Still, as I said earlier, forgiveness is a costly commodity. Jesus’ story of the waiting father isn’t just a warm and fuzzy story of a father who missed his son and was glad to have him back. No, for the father it involved shame, embarrassment and loss of face as well as damage to his relationship with his older son.

For us forgiveness for someone who’s hurt us badly involves us taking the pain onto ourselves and letting it be; giving up the right to recompense or vengeance and showing just a little of the unbelievable grace that God has shown us.

This petition rests on what Jesus did on the cross, taking our sin on himself and thus allowing God to declare us to be without sin. But he didn’t just die to forgive our sins, he died to bring us back into the life of God. That means that we’re called to join Jesus’ mission of bringing God’s forgiveness to our world. We’re to model Jesus’ way of life, the way of forgiveness, because it’s the only way to live in God’s kingdom.

I think there’s also a sense in which when we pray this prayer we might also be praying for our world: praying for forgiveness for the things that humanity has done that have spoilt God’s good creation.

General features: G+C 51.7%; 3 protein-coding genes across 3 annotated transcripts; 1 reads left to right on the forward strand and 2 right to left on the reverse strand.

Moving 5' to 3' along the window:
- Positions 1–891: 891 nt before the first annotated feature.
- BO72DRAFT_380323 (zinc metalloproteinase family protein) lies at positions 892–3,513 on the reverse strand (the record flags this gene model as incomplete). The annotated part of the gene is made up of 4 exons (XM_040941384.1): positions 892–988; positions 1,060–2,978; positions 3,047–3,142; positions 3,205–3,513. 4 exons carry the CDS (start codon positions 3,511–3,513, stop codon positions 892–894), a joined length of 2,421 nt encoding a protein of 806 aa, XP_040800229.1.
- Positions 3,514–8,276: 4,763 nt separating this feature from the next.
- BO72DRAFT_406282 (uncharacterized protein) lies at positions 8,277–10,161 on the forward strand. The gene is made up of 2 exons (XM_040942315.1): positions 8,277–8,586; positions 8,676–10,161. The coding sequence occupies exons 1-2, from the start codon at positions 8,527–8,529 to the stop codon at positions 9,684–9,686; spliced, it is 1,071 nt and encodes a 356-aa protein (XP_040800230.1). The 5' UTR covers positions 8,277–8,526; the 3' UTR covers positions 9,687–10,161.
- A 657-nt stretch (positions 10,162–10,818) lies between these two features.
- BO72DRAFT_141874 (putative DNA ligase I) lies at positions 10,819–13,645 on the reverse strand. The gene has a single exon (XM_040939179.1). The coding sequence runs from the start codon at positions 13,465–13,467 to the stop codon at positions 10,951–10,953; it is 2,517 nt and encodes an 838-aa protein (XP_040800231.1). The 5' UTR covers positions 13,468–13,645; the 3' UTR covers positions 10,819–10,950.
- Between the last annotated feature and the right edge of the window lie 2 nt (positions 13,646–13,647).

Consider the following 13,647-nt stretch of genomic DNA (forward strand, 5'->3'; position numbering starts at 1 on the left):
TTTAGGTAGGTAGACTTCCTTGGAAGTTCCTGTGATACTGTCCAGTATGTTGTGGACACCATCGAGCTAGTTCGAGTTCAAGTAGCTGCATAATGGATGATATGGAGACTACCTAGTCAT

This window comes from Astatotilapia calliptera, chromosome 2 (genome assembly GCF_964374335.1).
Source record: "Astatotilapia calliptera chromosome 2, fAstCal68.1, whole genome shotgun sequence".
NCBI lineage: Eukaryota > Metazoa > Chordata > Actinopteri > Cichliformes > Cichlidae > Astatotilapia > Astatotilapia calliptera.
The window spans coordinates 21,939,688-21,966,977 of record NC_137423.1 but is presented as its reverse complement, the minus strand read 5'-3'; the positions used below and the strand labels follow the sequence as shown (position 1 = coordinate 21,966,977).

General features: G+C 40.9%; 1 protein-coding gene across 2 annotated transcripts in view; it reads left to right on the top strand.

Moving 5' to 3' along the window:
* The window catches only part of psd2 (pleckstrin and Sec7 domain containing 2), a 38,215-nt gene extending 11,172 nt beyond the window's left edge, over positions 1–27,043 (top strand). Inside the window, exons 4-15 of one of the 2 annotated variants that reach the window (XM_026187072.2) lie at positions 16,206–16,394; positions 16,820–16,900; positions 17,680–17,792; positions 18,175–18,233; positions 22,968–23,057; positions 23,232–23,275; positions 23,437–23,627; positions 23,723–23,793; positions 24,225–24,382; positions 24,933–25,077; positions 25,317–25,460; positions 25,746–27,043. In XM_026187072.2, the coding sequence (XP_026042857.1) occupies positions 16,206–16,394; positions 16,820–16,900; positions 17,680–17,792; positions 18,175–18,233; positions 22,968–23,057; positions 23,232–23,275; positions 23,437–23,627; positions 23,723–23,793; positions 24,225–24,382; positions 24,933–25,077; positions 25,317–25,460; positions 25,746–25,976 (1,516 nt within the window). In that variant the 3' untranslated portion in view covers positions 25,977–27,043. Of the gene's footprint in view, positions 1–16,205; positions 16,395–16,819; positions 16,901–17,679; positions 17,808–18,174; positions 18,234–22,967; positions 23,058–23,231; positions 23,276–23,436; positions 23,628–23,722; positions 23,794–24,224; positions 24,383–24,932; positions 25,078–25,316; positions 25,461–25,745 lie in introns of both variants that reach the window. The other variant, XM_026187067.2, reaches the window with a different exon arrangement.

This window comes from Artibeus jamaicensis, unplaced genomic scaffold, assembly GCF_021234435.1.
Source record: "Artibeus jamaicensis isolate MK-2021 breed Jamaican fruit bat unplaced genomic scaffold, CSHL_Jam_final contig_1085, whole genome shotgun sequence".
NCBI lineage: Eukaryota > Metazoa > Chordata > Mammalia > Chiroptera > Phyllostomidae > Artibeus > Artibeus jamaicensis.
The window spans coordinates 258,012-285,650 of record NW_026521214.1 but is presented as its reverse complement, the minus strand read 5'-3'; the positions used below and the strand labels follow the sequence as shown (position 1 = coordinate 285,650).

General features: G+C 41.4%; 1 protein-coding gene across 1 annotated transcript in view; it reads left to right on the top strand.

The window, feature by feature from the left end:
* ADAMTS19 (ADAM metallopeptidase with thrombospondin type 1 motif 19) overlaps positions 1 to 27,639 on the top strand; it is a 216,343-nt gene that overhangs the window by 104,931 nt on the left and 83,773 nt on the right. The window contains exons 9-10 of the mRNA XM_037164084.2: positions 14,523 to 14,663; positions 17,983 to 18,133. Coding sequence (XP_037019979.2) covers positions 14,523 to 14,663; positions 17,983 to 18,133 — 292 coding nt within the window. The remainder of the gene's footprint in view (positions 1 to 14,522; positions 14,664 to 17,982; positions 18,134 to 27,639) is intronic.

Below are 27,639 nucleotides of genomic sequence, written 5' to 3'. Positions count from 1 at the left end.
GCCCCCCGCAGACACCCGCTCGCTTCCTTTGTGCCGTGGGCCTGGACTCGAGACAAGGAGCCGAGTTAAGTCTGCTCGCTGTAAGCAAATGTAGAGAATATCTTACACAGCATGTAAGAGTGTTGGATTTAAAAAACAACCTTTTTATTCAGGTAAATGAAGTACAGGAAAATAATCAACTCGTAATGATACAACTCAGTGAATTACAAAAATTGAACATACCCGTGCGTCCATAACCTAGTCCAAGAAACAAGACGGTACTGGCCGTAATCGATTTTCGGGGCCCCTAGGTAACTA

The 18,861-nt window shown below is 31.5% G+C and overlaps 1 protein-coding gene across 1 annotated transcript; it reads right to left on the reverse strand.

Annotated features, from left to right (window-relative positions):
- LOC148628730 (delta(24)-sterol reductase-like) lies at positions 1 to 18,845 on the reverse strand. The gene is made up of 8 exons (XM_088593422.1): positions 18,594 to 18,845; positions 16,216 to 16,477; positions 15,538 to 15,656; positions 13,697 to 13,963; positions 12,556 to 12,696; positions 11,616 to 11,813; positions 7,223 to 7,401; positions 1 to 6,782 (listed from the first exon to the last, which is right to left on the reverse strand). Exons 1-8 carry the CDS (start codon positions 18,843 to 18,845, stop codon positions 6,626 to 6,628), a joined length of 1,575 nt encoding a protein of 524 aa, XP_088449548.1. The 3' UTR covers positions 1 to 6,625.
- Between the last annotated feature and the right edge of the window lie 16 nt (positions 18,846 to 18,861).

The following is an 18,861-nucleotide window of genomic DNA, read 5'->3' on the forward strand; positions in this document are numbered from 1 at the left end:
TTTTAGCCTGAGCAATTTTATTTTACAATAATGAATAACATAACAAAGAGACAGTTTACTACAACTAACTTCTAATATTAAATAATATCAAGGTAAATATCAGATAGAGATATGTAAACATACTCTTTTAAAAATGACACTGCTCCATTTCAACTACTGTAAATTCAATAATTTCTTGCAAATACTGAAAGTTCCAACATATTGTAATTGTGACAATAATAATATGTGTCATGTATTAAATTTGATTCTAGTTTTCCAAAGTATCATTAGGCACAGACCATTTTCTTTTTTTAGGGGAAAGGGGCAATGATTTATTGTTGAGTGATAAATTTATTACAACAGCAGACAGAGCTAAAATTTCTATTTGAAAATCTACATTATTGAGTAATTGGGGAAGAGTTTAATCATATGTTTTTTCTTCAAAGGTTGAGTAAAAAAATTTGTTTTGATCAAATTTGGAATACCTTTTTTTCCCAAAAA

For example, it’s right that we ask for forgiveness for the way our nation has treated our indigenous brothers and sisters in the past. It’s right that we confess our mistreatment of asylum seekers. It’s right that we confess our misuse of the world’s natural resources, our nation’s blindness to the dangers of climate change. And as we pray that prayer for forgiveness, as we realise that our nation, our government, our businesses are not unlike that young Jewish man feeding the husks to the pigs, caught in an inescapable dilemma, perhaps then we’ll be reminded of that father who gathered up his robes and ran down the track to welcome his son home. And maybe we’ll see that Jesus has called us to a new vision of what his world could be like. Perhaps as we pray in the old version for our debts to be forgiven,  it might encourage us to pray for the worlds debts perhaps to be forgiven, for people who are tied down by their country’s indebtedness to wealthy countries to be liberated, so all might enjoy the bounty of God’s world. It sounds like a pipedream, doesn’t it, but isn’t that what the second petition of the Lord’s Prayer is asking – for God’s kingdom to come and his will to be done on earth as in heaven?